• In 1908, James Stewart, American actor, was born. He won an Oscar for "The Philadelphia Story" in 1940 and received a special award in 1985.

  • In 1915, Moshe Dayan, Israeli military commander and statesman, was born. He led Israeli forces during the invasion of Sinai in 1956 and the Six-Day War of 1967 and held defense and foreign affairs Cabinet posts.

  • In 1922, the P&O liner Egypt sank off Ushant with the loss of 90 lives after colliding in fog with the French steamship Seine. The ship was also carrying one million sterling worth of gold and silver.

  • In 1923, British Prime Minister Bonar Law resigned because of ill health and was replaced by Stanley Baldwin.

  • In 1927, Great Britain signed the Treaty of Jeddah with King Ibn Saud, recognizing the independence of Saudi Arabia.

  • In 1939, Pan American Airways began the first regular trans-Atlantic airmail service across the North Atlantic.

  • In 1941, German troops invaded the Mediterranean island of Crete.

  • In 1956, the first hydrogen bomb to be dropped from the air was exploded by the Americans over the Bikini Atoll in the Pacific.

  • In 1972, a referendum in Cameroon approved the country's change from a federation into a unitary state.

  • In 1978, Chiang Ching-kuo, who had been premier, became president of Taiwan with Shieh Tung-min as his vice president.

  • In 1980, the Canadian province of Quebec voted against a proposal to negotiate independence from Canada.

  • In 1983, in one of the worst incidents of political violence in South Africa, a car bomb exploded outside air force headquarters in Pretoria, killing some 20 people.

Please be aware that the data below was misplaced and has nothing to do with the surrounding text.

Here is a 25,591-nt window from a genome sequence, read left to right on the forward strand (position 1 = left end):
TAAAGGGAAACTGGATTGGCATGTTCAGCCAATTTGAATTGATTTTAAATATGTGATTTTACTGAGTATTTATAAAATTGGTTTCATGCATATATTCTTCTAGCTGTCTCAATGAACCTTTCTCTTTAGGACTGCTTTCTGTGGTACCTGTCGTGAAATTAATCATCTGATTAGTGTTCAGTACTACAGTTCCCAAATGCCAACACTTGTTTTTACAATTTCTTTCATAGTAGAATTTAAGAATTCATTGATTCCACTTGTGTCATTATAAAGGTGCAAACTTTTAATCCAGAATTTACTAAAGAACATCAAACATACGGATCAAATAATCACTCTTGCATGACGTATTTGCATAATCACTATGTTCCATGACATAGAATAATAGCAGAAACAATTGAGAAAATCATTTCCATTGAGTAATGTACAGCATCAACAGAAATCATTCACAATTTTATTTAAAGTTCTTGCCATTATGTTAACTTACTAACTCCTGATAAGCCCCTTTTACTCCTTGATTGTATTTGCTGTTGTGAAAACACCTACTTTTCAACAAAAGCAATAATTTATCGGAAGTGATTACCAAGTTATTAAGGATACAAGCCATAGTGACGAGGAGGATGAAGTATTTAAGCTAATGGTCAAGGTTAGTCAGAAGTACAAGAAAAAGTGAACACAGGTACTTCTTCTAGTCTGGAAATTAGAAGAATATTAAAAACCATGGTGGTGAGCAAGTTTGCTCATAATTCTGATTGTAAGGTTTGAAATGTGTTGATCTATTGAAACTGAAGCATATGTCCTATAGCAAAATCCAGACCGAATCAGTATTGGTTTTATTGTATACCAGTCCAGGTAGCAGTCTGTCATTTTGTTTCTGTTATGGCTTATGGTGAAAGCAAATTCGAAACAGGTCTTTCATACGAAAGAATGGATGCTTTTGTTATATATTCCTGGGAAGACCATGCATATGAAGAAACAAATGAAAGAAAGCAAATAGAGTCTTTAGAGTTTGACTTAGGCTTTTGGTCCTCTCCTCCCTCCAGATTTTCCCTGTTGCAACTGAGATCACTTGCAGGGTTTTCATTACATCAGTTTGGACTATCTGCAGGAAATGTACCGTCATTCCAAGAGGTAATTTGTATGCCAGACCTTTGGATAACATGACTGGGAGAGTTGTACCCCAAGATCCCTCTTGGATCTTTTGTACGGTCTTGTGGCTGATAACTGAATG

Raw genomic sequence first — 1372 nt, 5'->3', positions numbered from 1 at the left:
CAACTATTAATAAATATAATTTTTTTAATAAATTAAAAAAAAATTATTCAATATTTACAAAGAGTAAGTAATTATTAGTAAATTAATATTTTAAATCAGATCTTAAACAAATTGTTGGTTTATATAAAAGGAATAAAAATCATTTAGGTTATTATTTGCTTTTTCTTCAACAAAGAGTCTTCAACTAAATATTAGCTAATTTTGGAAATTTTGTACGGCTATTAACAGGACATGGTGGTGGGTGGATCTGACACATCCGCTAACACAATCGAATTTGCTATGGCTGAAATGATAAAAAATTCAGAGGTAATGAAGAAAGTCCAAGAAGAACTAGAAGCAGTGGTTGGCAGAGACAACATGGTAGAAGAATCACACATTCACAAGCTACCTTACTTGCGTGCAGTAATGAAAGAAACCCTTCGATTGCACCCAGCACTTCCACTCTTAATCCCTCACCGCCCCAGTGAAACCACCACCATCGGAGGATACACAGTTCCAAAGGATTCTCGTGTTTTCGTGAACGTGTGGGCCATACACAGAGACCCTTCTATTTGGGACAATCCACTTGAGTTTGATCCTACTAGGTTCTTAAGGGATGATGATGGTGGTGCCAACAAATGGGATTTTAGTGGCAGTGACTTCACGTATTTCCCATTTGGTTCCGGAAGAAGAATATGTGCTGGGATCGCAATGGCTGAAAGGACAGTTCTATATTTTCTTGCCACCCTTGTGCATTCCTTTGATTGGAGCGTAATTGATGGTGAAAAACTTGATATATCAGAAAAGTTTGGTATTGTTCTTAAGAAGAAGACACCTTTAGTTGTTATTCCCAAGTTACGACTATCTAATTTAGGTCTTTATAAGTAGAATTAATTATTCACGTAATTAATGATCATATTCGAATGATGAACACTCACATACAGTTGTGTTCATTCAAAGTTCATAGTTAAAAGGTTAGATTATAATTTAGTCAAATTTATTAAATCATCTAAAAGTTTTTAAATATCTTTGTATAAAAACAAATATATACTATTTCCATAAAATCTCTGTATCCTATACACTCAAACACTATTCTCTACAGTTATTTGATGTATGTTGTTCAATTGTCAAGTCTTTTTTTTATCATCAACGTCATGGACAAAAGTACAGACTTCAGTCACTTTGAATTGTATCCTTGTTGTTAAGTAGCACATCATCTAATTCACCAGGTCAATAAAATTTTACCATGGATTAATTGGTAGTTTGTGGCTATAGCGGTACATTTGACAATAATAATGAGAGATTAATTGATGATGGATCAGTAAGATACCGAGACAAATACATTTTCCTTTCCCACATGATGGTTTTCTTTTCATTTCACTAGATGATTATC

• In 1989, Chinese communist authorities slapped martial law on the capital of Beijing after student-led protests brought millions of people onto the streets.

  • In 1991, the Soviet parliament approved in principle a law which would allow citizens to travel abroad freely.

  • In 1993, the British parliament finally passed a bill aimed at ratifying the Maastricht treaty, after six months of feuding.

  • In 1995, Vietnamese refugees rioted at the Whitehead detention camp in Hong Kong in protest at an order that they be forcibly repatriated.

  • In 1996, Iraq, its economy devastated by nearly six years of sanctions, accepted a tough U.N. plan to sell limited quantities of oil in order to buy food and medicine.

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    A new $20 U.S. bill will be unveiled today. Want to know more about your money? Visit the Treasury Department's Bureau of Engraving and Printing.



  • It is a National Day in Cameroon.

  • Actor Danny Aiello ("Moonstruck") is 65.

  • Singer and actress Cher ("Moonstruck") is 52.

  • Singer Joe Cocker ("You Are So Beautiful") is 54.

  • Actor Bronson Pinchot ("Perfect Strangers") is 39.

  • Dancer and journalist Ron Reagan is 40.

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    Sources: Associated Press,
    Chase's Calendar of Events 1998, J.P. Morgan